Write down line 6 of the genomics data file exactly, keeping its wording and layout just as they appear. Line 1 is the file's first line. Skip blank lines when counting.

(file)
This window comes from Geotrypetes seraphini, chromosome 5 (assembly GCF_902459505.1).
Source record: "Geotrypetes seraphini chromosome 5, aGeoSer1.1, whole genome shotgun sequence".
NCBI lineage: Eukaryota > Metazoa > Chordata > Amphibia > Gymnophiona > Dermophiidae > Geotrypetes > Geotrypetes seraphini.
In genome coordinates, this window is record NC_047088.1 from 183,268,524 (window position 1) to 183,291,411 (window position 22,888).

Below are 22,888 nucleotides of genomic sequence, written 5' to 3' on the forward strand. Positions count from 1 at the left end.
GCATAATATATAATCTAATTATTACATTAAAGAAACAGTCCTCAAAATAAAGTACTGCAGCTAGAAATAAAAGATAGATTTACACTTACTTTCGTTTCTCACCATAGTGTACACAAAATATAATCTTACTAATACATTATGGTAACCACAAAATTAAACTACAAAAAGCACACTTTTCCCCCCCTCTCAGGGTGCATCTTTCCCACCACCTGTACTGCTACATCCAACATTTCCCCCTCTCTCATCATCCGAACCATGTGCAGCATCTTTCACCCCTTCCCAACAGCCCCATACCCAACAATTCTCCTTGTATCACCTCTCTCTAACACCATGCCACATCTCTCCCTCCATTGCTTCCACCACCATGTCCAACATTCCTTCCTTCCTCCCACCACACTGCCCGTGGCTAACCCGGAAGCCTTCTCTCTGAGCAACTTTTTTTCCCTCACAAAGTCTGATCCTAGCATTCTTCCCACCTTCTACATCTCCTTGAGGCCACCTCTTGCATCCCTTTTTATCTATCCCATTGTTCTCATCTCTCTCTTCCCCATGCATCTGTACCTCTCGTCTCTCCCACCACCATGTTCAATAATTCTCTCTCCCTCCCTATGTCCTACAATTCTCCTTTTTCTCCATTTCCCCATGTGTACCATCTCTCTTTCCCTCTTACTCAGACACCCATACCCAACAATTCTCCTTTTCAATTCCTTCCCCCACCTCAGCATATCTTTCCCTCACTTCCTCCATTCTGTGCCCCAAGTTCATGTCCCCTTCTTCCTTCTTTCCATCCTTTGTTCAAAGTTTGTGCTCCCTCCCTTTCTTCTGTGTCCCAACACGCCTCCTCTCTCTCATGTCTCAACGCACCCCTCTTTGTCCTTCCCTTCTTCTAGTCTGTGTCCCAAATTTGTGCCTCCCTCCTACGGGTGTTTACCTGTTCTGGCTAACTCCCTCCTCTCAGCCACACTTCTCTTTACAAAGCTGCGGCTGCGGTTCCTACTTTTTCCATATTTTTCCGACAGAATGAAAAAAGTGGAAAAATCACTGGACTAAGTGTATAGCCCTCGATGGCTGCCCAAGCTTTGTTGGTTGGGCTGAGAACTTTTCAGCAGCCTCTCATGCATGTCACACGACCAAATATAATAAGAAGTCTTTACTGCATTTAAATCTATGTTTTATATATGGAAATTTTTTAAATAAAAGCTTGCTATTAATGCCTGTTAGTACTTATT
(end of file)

GCATAATATATAATCTAATTATTACATTAAAGAAACAGTCCTCAAAATAAAGTACTGCAGCTAGAAATAAAAGATAGATTTACACTTACTTTCGTTTCTCACCATAGTGTACACAAAATATAATCTTACTAATACATTATGGTAACCACAAAATTAAACTACAAAAAGCACACTTTTCCCCCCCTCTCAGGGTGCATCTTTCCCACCACCTGTACTGCTACATCCAACATTTCCCCCTCTCTCATCATCCGAACCATGTGCAGCATCTTTCACCCCTTCCCAACAGCCCCATACCCAACAATTCTCCTTGTATCACCTCTCTCTAACACCATGCCACATCTCTCCCTCCATTGCTTCCACCACCATGTCCAACATTCCTTCCTTCCTCCCACCACACTGCCCGTGGCTAACCCGGAAGCCTTCTCTCTGAGCAACTTTTTTTCCCTCACAAAGTCTGATCCTAGCATTCTTCCCACCTTCTACATCTCCTTGAGGCCACCTCTTGCATCCCTTTTTATCTATCCCATTGTTCTCATCTCTCTCTTCCCCATGCATCTGTACCTCTCGTCTCTCCCACCACCATGTTCAATAATTCTCTCTCCCTCCCTATGTCCTACAATTCTCCTTTTTCTCCATTTCCCCATGTGTACCATCTCTCTTTCCCTCTTACTCAGACACCCATACCCAACAATTCTCCTTTTCAATTCCTTCCCCCACCTCAGCATATCTTTCCCTCACTTCCTCCATTCTGTGCCCCAAGTTCATGTCCCCTTCTTCCTTCTTTCCATCCTTTGTTCAAAGTTTGTGCTCCCTCCCTTTCTTCTGTGTCCCAACACGCCTCCTCTCTCTCATGTCTCAACGCACCCCTCTTTGTCCTTCCCTTCTTCTAGTCTGTGTCCCAAATTTGTGCCTCCCTCCTACGGGTGTTTACCTGTTCTGGCTAACTCCCTCCTCTCAGCCACACTTCTCTTTACAAAGCTGCGGCTGCGGTTCCTACTTTTTCCATATTTTTCCGACAGAATGAAAAAAGTGGAAAAATCACTGGACTAAGTGTATAGCCCTCGATGGCTGCCCAAGCTTTGTTGGTTGGGCTGAGAACTTTTCAGCAGCCTCTCATGCATGTCACACGACCAAATATAATAAGAAGTCTTTACTGCATTTAAATCTATGTTTTATATATGGAAATTTTTTAAATAAAAGCTTGCTATTAATGCCTGTTAGTACTTATT